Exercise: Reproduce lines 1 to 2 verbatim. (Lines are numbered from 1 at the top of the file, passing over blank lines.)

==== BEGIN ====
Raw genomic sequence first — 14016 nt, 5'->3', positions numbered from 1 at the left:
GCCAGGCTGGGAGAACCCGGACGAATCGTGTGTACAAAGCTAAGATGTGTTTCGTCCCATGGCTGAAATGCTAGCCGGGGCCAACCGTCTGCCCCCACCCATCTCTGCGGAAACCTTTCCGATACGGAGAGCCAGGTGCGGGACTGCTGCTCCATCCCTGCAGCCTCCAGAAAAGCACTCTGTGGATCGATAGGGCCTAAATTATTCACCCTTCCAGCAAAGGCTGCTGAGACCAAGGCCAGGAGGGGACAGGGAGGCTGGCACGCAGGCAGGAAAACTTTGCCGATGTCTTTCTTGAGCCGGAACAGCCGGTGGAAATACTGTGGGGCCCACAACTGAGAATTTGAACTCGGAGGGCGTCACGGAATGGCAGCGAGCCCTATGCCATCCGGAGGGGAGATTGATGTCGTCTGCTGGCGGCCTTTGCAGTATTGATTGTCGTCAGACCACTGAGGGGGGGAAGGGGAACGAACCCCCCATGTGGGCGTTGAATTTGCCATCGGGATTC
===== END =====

Raw genomic sequence first — 14016 nt, 5'->3', positions numbered from 1 at the left:
GCCAGGCTGGGAGAACCCGGACGAATCGTGTGTACAAAGCTAAGATGTGTTTCGTCCCATGGCTGAAATGCTAGCCGGGGCCAACCGTCTGCCCCCACCCATCTCTGCGGAAACCTTTCCGATACGGAGAGCCAGGTGCGGGACTGCTGCTCCATCCCTGCAGCCTCCAGAAAAGCACTCTGTGGATCGATAGGGCCTAAATTATTCACCCTTCCAGCAAAGGCTGCTGAGACCAAGGCCAGGAGGGGACAGGGAGGCTGGCACGCAGGCAGGAAAACTTTGCCGATGTCTTTCTTGAGCCGGAACAGCCGGTGGAAATACTGTGGGGCCCACAACTGAGAATTTGAACTCGGAGGGCGTCACGGAATGGCAGCGAGCCCTATGCCATCCGGAGGGGAGATTGATGTCGTCTGCTGGCGGCCTTTGCAGTATTGATTGTCGTCAGACCACTGAGGGGGGGAAGGGGAACGAACCCCCCATGTGGGCGTTGAATTTGCCATCGGGATTC